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Reviewed by:
  • Palgrave Advances in the Modern History of Sexuality
  • Martin Francis
Palgrave Advances in the Modern History of Sexuality. Edited by H. G. Cocks and Matt Houlbrook. Houndmills, UK: Palgrave Macmillan, 2006. Pp. 288. $105.00 (cloth); 39.95 (paper).

Palgrave Advances in the Modern History of Sexuality, as its somewhat clunky title implies, is intended to introduce graduate and advanced undergraduate students to the current key debates among scholars of the history of sexuality since the mid-eighteenth century. It speaks with an effective blend of authority and accessibility. The book is organized thematically, with eleven single-authored essays devoted to demography, sexology, law, marriage and reproduction, race and empire, cities, religion and spirituality, pornography and obscenity, prostitution, childhood, and transgender. [End Page 391] The editors are to be commended for assembling an impressive cohort of contributors, most of them acknowledged experts in the history of sexuality, and several contributors, while still providing an overview of a particular theme, illustrate their survey by drawing extensively on their own research. Consequently, students will be granted access to much of the most innovative and up-to-date scholarship in the field and will also be able to appreciate the extraordinary diversity that has characterized the methodological and interpretative approaches adopted by those engaged in the writing of the history of sexuality over the last three decades. Overall, the quality of the individual chapters is very high, although there is the inevitable unevenness that tends to afflict all edited collections.

In the volume's most effective contribution, Chris Waters provides an expertly nuanced introduction to the history of sexual science that rightly emphasizes sexology as a complex and contested social practice in need of rescuing from resilient myths that present it as either a heroic movement of sexual liberation or merely a refashioning of established prerogatives of control and regulation. Elizabeth Clement provides an equally astute essay on prostitution, using the history of commercial sex to explore the intersections between gender, morality, economics, and power. In contrast, one of the least successful chapters is Sarah Leonard's rambling survey of the historiography of pornography and obscenity, which might have been more usefully reconfigured as a broader discussion of the changing status of the erotic within popular and elite culture. Most chapters, however, provide a solid, often compelling introduction to their topic. For example, George Robb's essay on marital sex is a somewhat pedestrian survey, although it does include the important caveat that, while recent research has confirmed that Victorian marriages were more sexually active than was previously believed, it should not be taken as an indication that husbands and wives enjoyed sexual equality. Hera Cook's chapter on demography makes a sensible plea for the value of statistics (notably fertility data) in recovering the history of sexual behavior, especially when such evidence is deployed with other testimony. Her insistence, however, that the history of sexuality should eschew discourse in favor of a solid empirical foundation is compromised by her decision to dedicate a substantial portion of her essay to a digressive and highly speculative argument that nineteenth-century middle-class men regularly made use of the services of prostitutes. Harry Cocks opens his chapter with a necessary reminder of the continued importance of religion in shaping sexual behavior and values, repudiating simpler narratives in which legal, medical, or therapeutic authorities usurped that place from the end of the nineteenth century onward. However, such worthy declarations are undercut by the main body of his essay, which narrowly focuses on attitudes toward same-sex desire and has virtually nothing to say on the relationship [End Page 392] of religious belief to the issues of adultery, birth control, and abortion. Moreover, while he provides detailed coverage of nineteenth-century Anglican discourses on sexuality, he says nothing whatsoever about changing attitudes toward sexuality within the Catholic Church.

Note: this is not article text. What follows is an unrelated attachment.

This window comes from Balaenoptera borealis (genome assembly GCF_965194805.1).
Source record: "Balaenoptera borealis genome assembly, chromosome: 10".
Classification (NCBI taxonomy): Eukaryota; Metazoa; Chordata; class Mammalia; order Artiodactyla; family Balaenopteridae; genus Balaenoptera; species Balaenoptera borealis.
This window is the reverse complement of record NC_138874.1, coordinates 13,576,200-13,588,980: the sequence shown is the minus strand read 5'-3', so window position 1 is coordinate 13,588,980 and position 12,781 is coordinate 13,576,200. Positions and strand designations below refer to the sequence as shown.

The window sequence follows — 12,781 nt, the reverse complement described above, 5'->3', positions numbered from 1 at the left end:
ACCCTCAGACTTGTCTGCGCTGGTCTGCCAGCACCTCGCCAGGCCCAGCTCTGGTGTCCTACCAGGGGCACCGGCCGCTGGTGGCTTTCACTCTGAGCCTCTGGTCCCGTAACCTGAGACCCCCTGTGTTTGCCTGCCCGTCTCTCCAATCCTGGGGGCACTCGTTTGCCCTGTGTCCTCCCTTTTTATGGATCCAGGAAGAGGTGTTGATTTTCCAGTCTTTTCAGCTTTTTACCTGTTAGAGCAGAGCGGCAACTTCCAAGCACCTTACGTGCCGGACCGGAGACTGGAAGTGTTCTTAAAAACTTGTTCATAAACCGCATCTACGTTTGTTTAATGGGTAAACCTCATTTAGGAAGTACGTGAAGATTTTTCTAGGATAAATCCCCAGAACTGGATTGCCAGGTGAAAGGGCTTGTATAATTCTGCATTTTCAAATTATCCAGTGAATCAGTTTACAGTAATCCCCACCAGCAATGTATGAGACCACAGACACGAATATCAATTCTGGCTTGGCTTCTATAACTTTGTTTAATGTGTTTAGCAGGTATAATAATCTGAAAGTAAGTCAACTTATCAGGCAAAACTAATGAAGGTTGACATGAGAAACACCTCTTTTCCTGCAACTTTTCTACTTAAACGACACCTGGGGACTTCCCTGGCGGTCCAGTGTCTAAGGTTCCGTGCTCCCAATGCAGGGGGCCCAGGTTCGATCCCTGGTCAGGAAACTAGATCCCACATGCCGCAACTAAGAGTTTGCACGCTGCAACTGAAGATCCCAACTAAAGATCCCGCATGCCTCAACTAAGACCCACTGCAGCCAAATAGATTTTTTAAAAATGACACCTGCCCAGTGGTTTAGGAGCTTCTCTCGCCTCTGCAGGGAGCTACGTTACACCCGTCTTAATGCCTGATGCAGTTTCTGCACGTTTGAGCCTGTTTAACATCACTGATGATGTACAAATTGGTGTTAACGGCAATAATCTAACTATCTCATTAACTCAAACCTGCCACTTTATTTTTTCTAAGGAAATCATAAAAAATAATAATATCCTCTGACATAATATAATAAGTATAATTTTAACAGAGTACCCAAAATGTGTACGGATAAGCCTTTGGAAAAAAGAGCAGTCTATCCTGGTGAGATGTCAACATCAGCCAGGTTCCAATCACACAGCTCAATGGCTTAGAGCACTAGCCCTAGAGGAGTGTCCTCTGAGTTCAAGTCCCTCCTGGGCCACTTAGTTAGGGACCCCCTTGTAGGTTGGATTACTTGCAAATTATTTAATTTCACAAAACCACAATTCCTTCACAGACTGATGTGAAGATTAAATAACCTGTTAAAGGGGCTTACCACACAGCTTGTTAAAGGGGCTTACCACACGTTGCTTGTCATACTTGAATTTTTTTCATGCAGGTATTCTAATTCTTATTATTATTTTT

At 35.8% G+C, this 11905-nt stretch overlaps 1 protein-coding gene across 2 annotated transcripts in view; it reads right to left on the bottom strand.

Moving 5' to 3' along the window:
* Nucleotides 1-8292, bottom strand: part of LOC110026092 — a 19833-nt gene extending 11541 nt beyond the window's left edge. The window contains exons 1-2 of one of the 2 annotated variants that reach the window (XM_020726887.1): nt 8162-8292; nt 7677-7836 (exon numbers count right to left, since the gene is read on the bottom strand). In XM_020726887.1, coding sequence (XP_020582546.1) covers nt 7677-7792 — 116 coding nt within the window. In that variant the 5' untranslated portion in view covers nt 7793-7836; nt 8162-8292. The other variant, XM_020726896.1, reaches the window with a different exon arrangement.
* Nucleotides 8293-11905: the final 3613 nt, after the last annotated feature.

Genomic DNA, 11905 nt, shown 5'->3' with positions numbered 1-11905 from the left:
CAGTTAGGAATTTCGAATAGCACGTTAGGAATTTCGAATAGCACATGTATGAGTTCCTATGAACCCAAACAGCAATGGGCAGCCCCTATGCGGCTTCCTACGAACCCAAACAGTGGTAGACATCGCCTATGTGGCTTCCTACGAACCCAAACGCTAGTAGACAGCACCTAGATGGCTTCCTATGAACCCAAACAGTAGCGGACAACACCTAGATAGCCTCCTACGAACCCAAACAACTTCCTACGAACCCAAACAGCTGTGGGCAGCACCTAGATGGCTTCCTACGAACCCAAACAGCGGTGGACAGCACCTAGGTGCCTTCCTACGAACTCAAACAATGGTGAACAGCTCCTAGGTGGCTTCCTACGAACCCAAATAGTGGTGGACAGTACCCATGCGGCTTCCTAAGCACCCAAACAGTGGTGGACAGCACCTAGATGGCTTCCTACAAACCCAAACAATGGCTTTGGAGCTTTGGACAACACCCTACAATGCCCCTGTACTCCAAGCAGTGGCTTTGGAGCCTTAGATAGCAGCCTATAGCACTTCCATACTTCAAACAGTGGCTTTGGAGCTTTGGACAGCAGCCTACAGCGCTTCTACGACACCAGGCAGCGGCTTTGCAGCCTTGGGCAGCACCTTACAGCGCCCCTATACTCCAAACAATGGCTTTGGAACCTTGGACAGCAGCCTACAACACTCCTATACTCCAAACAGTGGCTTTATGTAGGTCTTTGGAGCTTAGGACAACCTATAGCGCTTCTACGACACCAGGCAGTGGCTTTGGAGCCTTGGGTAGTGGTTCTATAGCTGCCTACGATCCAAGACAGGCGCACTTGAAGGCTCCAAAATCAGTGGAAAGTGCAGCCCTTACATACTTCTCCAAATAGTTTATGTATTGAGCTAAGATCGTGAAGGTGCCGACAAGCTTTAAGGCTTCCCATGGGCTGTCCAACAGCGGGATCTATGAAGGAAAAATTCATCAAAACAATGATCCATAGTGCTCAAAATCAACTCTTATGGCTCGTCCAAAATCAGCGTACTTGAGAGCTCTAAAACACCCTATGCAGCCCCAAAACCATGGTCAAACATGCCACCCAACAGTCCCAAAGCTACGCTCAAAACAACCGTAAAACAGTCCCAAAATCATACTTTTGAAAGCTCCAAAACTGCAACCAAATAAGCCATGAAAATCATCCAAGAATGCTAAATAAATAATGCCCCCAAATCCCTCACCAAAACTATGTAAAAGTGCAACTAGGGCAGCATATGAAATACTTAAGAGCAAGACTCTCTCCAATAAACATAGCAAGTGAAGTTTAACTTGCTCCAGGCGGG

The fact that Cocks dedicates seven pages of his essay to the Oxford Movement while saying nothing about, for instance, Vatican II betrays a broader parochialism in the volume as a whole. The editors claim that their survey encompasses the history of European and American sexuality. However, the majority of the essayists are experts in British history...


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